The core problem is still the same: Our entire economy is built on staggering amounts of debt. Debt isn’t always bad. It can even be wise when used to create new productive capacity. But even then, there are limits to what we can sustain. Lacy Hunt tracks what he calls the “marginal revenue product of debt,” basically the amount of GDP generated by each new dollar of debt. It’s been falling steadily, which is why we keep needing more debt to produce the same amount of growth.

Needless to say, this isn’t sustainable. We’re going to have a giant debt reckoning at some point. I think it is already beginning. Much of the 2021‒2022 “growth” was really just debt expansion: government debt distributed in various benefit programs, corporate debt subsidized by low interest rates, mortgage debt the Fed took onto its own balance sheet.

These weren’t free lunches. The bill will come before we finish digesting the meal.

Demand Suppression

I noted above the Fed is using higher interest rates to suppress aggregate demand. I regret to inform you: It’s working. To understand how, let’s follow the process.

“Demand” ultimately means consumer spending. The average person doesn’t buy whole factories or fleets of trucks. But the trucks and factories are links in the chain that ends with a regular person buying a good or service.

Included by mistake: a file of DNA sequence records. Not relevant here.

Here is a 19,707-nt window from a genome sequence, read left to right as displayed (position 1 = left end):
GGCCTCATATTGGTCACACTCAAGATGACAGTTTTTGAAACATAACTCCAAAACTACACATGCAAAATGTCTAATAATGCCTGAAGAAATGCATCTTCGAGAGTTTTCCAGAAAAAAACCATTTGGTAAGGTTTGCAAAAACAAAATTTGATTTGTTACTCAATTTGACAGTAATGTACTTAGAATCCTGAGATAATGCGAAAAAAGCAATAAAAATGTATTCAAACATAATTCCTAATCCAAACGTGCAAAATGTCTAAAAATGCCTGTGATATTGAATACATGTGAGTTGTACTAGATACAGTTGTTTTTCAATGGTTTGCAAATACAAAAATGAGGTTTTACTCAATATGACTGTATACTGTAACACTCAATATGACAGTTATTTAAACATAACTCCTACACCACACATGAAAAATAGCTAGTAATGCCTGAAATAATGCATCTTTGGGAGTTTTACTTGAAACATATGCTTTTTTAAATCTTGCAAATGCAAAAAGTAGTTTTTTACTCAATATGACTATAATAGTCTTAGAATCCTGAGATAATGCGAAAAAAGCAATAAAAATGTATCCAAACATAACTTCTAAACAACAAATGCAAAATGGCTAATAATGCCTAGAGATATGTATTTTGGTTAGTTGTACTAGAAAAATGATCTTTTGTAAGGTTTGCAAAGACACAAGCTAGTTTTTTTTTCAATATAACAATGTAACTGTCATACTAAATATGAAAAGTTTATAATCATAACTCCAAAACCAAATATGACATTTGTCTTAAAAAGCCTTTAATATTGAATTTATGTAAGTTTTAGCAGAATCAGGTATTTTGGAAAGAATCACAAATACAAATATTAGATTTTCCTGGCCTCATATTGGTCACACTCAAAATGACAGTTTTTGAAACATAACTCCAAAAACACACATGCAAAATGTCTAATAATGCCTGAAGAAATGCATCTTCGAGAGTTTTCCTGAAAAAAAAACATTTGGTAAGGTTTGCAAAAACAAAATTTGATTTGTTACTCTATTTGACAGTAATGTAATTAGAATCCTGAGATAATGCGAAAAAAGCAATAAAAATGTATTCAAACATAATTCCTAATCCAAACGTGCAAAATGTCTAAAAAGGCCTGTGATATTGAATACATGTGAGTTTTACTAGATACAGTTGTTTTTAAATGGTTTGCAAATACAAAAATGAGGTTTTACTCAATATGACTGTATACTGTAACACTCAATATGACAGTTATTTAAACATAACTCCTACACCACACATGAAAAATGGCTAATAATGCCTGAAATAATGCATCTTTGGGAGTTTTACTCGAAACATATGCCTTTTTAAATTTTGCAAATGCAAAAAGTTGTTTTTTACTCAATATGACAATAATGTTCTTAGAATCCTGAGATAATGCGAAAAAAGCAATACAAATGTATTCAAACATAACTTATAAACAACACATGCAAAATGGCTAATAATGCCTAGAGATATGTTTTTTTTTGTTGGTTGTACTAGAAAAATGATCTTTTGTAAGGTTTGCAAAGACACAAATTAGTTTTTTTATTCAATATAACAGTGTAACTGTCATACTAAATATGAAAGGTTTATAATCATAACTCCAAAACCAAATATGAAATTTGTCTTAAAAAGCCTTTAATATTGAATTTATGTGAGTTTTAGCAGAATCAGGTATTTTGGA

That means anything which reduces consumer spending is a problem for the entire economy. Or, more happily, anything that enables consumer spending is good for the entire economy. Sending every household sizable stimulus payments had that effect in 2020 and 2021. Both political parties wanted to boost consumer spending, and they got it. Assorted other fiscal programs helped, too, as did the Fed.

Ever see one of those pictures of a python with a giant bulge as its most recent meal travels downstream? That’s kind of what we did to the economy after COVID. We were in a situation not unlike the hungry snake, who might not really want the whole pig but has no better choices. The stomachache is preferable to going hungry.

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Now the economy is reaching the stomachache phase. We’d like to eat more but we just can’t right now, thank you. That’s a problem for those with products to sell, particularly when they borrowed money to make those products. A problem for their lenders, too.